If you are sceptical about completely eliminating the need for the registration to complete the purchase, you can test the option for a few days to see how guest checkout impacts your conversions.  

4. Follow up on abandoned carts

It is essential to follow up with customers who browsed products, added it to their cart, and left without completing the transaction. That way, you will be able to understand the reason for cart abandonment.  

One of the best ways to follow up with potential customers is by sending emails to remind them that they have left something in their cart.  

Around 45% of people open cart abandonment emails, 21% of them click on the link, and 50% of people end up buying something. 

ThemeIsle, a sister site of CodeinWP, sent a series of three emails to users who abandoned their cart over a period of five days.  

They changed the subject line every time and saw a surge in email clicks.  

  • After 60 minutes: Subject line “Forgot something? It looks like you have items in your cart”. 
    The result: 50% of emails were opened, out of which 21% received clicks. 
  • After 24 hours: Subject line “What’s that in your shopping cart?
    The result: 41% of emails were opened, out of which 3% received clicks.
     
  • After 5 days: Subject line “Are you sure? One last reminder about the items in your cart (including a 10% welcome discount).”
  • The result: 39% of emails were opened, out of which 8% received clicks.  

When sending emails to potential customers, follow the best copywriting practices to increase the chances of conversion. Also, add the images of the products and offer incentives, such as a discount coupon or free shipping, to entice users into taking action.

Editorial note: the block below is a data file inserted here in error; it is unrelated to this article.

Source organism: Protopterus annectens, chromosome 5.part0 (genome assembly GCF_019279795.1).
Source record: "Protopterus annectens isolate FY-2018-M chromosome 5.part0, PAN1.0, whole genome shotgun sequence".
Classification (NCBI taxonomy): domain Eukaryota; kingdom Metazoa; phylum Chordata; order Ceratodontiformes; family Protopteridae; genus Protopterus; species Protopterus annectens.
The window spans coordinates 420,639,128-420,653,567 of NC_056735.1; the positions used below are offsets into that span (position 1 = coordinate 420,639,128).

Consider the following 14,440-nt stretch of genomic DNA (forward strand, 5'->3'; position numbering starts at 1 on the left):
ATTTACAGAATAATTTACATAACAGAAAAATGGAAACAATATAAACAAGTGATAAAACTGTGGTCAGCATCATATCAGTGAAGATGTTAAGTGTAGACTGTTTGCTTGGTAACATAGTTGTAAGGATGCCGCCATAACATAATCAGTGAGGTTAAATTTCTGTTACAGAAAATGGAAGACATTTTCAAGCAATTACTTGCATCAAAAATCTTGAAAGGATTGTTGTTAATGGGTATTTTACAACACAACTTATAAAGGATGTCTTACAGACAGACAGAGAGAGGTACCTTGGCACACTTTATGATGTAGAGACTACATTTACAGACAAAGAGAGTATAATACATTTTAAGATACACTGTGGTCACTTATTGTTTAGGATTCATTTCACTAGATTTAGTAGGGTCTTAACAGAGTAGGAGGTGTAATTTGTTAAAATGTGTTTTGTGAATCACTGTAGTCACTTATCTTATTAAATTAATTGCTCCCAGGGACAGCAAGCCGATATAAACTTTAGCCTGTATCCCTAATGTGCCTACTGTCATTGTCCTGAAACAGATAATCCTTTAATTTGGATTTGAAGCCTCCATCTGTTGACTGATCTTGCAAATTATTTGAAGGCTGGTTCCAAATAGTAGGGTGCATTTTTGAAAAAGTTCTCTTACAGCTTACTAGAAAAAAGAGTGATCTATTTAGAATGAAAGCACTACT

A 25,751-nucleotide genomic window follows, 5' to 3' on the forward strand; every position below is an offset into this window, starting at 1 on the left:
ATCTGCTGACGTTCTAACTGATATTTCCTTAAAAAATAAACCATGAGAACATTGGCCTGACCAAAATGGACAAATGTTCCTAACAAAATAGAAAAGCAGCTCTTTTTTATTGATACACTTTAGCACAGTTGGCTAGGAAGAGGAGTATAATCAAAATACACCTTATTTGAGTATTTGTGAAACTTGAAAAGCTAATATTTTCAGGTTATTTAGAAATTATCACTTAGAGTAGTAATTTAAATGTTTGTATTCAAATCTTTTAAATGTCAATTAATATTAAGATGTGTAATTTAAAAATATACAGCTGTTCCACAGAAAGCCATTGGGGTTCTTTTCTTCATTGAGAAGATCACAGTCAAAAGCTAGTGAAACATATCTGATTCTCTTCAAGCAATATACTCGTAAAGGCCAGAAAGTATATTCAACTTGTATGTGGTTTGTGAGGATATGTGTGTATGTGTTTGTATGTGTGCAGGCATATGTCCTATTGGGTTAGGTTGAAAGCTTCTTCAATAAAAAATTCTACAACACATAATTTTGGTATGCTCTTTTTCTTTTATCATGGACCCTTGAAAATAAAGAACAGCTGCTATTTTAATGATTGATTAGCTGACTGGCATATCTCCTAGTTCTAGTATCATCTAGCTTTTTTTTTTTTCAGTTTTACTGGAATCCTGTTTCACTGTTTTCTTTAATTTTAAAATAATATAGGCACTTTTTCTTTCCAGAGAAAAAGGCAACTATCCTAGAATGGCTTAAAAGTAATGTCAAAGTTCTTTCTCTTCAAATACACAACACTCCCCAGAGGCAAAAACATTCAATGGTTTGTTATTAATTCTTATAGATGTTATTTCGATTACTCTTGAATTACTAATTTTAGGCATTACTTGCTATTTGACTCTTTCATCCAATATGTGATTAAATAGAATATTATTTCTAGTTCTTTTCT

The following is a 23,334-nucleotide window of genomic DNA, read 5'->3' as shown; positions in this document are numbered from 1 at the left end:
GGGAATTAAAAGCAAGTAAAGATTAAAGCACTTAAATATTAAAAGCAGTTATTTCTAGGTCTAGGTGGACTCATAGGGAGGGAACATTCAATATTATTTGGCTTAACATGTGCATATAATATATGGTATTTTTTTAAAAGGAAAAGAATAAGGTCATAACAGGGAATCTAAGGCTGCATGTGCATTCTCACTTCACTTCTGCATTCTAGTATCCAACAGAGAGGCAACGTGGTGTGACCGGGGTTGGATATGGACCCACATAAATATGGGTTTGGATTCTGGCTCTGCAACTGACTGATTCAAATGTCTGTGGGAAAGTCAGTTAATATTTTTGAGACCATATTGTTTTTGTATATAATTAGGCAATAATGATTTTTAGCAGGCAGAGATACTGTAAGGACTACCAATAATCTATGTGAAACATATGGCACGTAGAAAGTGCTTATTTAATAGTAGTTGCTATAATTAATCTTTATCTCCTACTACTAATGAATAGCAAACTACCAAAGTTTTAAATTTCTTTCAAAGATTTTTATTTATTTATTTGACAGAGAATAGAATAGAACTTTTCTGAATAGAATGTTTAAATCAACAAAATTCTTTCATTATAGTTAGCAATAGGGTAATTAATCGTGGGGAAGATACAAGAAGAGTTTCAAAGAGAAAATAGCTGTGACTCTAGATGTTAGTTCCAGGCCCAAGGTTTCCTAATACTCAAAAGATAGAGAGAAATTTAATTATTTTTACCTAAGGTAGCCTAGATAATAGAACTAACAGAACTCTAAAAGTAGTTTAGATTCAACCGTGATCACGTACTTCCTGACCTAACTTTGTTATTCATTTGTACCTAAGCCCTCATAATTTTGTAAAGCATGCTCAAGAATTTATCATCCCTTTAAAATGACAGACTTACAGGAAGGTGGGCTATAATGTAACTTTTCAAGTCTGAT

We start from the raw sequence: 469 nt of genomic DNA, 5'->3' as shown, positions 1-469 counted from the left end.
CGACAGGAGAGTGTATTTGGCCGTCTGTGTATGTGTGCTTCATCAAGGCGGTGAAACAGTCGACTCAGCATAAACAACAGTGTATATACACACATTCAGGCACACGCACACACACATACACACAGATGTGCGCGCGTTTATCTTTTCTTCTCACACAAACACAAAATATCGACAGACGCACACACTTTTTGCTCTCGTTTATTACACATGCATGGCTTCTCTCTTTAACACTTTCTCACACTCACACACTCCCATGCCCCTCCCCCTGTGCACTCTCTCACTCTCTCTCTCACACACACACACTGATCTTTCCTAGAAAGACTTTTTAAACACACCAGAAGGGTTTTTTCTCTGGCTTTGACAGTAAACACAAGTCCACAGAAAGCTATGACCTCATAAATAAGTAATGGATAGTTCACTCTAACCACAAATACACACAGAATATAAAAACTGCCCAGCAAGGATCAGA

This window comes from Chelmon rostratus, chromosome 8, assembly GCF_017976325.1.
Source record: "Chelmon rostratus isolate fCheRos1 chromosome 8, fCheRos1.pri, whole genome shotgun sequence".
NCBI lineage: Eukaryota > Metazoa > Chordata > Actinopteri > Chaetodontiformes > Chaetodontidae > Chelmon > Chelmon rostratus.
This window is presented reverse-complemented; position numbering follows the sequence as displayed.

GoDaddy sent me an email when I saved a domain in my cart but didn’t purchase it. The email had a promo code offering 30% off on anything new for a limited time to tempt me into purchasing a domain immediately.  

5. Highlight Your Return Policy 

Many ecommerce stores don’t highlight their return and refund policy, but you should. More than 50% of customers read the return policy before buying from a website.  

Customers want assurance from ecommerce stores that if the product isn’t as they expected, then they would get their money back. So, ensure that your return policy is clear and concise. It helps in building trust with your potential customers.   

There are two ways to highlight your return policy: 

  • Adding it on the product’s page.  
  • By creating a separate landing page that contains everything you would like your customers to know about the return policy.  

It would be great if you can leverage both ways. There is a limit to what you can include on the product’s page, so people who want to know more about the policy can visit the landing page.